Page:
airport, and let us fly around a little bit in a Piper Cub. They
didn't really teach us to fly; we were flying with an instructor,
and he was telling us something about how to fly, but we
were getting used to the idea of flying.

And then they sent us to our primary training. That happened
to be in Decatur, Alabama, and I was given a fine instructor.
And he taught me how to fly a PT-17. You're used to seeing
them fly around Yazoo City. They dust with these planes, and
it was a fine airplane; it would do all kinds of acrobatics as
long as you knew how to do them, it was willing. So I learned
how to slow roll, snap roll, barrel roll, loop; do all kinds of
acrobatics that was part of my training.

And of course finally I was given the opportunity to solo and
that was quite an experience to have the instructor pull up,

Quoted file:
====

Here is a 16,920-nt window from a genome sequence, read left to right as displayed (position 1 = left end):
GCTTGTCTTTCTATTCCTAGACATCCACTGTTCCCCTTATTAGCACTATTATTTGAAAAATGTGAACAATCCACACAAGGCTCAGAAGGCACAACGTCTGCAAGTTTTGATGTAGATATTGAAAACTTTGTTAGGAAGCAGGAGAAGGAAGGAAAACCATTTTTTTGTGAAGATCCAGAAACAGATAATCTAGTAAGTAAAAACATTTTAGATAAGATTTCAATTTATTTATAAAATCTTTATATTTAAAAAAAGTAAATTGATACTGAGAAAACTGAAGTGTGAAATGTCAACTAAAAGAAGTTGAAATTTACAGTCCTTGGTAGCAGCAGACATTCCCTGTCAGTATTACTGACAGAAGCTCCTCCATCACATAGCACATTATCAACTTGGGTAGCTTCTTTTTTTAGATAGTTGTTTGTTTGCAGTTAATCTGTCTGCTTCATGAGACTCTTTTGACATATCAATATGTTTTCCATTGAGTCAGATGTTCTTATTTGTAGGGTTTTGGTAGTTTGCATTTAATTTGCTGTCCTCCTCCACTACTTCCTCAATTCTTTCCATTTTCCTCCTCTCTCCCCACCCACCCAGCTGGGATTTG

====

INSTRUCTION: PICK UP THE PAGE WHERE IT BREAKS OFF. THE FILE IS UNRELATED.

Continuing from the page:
jump out of the airplane and say, 'All right Estes, take it off,
it's yours.' Well, it's a scary experience when you know you
can do it, but you never have done it before; and so now you
got to show what you have been taught. And so I took the
plane off, flew it around the field a few times and came back
and landed, and he patted me on the back and he said, 'Well,
from now on out you're going to be flying this plane by
yourself quite a bit so get used to it.' And I would be given
assignments of go up and do this, that and the other. And
when I had finished my exercises to come back and land and
get out and go back to my quarters and rest and go to chow,